There’s an interesting MSN article entitled Did Terrorists Cause the Housing Mess?which made me stop to think about how terrorism really can and does affect our economy.
It’s easy to see/predict how terrorism can affect the economy in the short term – people generally panic, spending plummets, the GDP growth slows or stops. But what about the long term? After 9/11 for instance, things seemed to get back to “normal” with relatively little problem.
One of the Fed’s little-known functions is to keep the banking and finance industry running smoothly to avoid any type of panic in case of terrorism or natural disaster. I toured the Federal Reserve Bank in Dallas once and found out that they have all sorts of emergency systems in place to prevent a panic and/or economic collapse. Seemingly small things like making sure ATMs don’t run out of money are paramount. People have to have faith in the system or else it could all just unravel (which is pretty scary, but not the topic of this post).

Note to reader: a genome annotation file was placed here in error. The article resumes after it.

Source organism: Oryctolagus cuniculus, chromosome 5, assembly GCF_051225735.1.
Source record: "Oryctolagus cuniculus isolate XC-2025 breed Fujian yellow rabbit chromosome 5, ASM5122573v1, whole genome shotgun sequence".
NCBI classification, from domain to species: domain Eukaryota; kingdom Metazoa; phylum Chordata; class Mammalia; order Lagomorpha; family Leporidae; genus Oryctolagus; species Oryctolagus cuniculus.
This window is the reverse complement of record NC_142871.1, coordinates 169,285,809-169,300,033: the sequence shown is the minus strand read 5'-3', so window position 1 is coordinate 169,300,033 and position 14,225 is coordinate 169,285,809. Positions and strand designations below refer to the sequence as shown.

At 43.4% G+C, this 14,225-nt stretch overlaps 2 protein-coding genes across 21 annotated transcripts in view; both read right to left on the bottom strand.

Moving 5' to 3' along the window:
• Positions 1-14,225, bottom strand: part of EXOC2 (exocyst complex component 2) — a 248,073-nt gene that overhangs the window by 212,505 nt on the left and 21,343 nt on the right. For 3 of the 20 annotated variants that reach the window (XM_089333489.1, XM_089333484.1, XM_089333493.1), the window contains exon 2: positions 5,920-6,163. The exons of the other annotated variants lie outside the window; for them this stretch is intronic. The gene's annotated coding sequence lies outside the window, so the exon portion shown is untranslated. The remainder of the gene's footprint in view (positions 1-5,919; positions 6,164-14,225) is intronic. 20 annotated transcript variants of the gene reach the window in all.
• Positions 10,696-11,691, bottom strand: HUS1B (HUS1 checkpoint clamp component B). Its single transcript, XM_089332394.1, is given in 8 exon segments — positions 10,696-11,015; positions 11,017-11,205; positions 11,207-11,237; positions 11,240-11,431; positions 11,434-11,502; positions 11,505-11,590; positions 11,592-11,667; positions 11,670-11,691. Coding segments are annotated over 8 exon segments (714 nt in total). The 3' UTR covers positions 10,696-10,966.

Of course, the Fed also has the more well-known ability to affect short-term interest rates. After 9/11 they did just that, cutting the fed funds rate to a low of 1.75%. This temporary infux of basically free money kept our consumer-driven economy from sputtering to a stop after the attacks. Which is a great thing.
But the author in the MSN article points out that it also enabled people (and businesses) to borrow exorbitant amounts of money with credit cards, home loans, and other lines of credit. He argues that the ensuing housing bubble and our current credit crunch would never have happened if the Fed hadn’t cut interest rates so dramatically – which of course never would have happened if there was no 9/11.
I think the author goes to far in insinuating that the terrorists themselves could have foreseen this situation and that they are “bleeding” us externally with expensive oil and defense costs and internally with our credit crunch and other economic problems. But I can’t deny the connection between terrorist attacks and our economy – even over the long term.
What do you think??
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